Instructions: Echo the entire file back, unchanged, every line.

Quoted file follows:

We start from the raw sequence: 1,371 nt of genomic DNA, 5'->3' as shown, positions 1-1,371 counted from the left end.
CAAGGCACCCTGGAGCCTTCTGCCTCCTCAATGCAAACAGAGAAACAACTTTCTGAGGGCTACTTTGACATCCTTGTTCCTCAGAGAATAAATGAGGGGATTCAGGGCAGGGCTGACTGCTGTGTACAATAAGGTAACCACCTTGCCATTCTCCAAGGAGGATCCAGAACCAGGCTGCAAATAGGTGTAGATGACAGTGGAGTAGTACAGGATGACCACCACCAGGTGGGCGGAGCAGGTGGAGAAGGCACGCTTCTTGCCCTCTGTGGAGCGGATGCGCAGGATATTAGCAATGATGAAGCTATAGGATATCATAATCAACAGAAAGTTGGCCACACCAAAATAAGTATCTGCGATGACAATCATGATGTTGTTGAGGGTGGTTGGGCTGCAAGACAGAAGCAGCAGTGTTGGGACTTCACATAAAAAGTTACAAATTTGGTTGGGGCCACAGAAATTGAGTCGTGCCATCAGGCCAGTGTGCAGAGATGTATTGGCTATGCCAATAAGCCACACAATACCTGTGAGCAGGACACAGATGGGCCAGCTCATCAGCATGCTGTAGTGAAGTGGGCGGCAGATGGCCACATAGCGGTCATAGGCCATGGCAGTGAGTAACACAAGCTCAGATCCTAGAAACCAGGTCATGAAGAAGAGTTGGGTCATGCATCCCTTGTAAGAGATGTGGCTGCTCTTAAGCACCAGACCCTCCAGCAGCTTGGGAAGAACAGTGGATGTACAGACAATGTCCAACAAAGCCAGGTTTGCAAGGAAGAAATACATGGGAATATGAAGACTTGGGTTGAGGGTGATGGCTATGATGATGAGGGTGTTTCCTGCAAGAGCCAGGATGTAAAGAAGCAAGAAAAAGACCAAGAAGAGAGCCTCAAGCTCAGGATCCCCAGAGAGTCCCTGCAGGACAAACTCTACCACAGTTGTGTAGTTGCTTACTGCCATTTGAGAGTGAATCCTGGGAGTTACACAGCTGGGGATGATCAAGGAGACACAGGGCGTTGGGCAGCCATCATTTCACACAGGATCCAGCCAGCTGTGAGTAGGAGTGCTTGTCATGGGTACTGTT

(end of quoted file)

We start from the raw sequence: 1,371 nt of genomic DNA, 5'->3' as shown, positions 1-1,371 counted from the left end.
CAAGGCACCCTGGAGCCTTCTGCCTCCTCAATGCAAACAGAGAAACAACTTTCTGAGGGCTACTTTGACATCCTTGTTCCTCAGAGAATAAATGAGGGGATTCAGGGCAGGGCTGACTGCTGTGTACAATAAGGTAACCACCTTGCCATTCTCCAAGGAGGATCCAGAACCAGGCTGCAAATAGGTGTAGATGACAGTGGAGTAGTACAGGATGACCACCACCAGGTGGGCGGAGCAGGTGGAGAAGGCACGCTTCTTGCCCTCTGTGGAGCGGATGCGCAGGATATTAGCAATGATGAAGCTATAGGATATCATAATCAACAGAAAGTTGGCCACACCAAAATAAGTATCTGCGATGACAATCATGATGTTGTTGAGGGTGGTTGGGCTGCAAGACAGAAGCAGCAGTGTTGGGACTTCACATAAAAAGTTACAAATTTGGTTGGGGCCACAGAAATTGAGTCGTGCCATCAGGCCAGTGTGCAGAGATGTATTGGCTATGCCAATAAGCCACACAATACCTGTGAGCAGGACACAGATGGGCCAGCTCATCAGCATGCTGTAGTGAAGTGGGCGGCAGATGGCCACATAGCGGTCATAGGCCATGGCAGTGAGTAACACAAGCTCAGATCCTAGAAACCAGGTCATGAAGAAGAGTTGGGTCATGCATCCCTTGTAAGAGATGTGGCTGCTCTTAAGCACCAGACCCTCCAGCAGCTTGGGAAGAACAGTGGATGTACAGACAATGTCCAACAAAGCCAGGTTTGCAAGGAAGAAATACATGGGAATATGAAGACTTGGGTTGAGGGTGATGGCTATGATGATGAGGGTGTTTCCTGCAAGAGCCAGGATGTAAAGAAGCAAGAAAAAGACCAAGAAGAGAGCCTCAAGCTCAGGATCCCCAGAGAGTCCCTGCAGGACAAACTCTACCACAGTTGTGTAGTTGCTTACTGCCATTTGAGAGTGAATCCTGGGAGTTACACAGCTGGGGATGATCAAGGAGACACAGGGCGTTGGGCAGCCATCATTTCACACAGGATCCAGCCAGCTGTGAGTAGGAGTGCTTGTCATGGGTACTGTT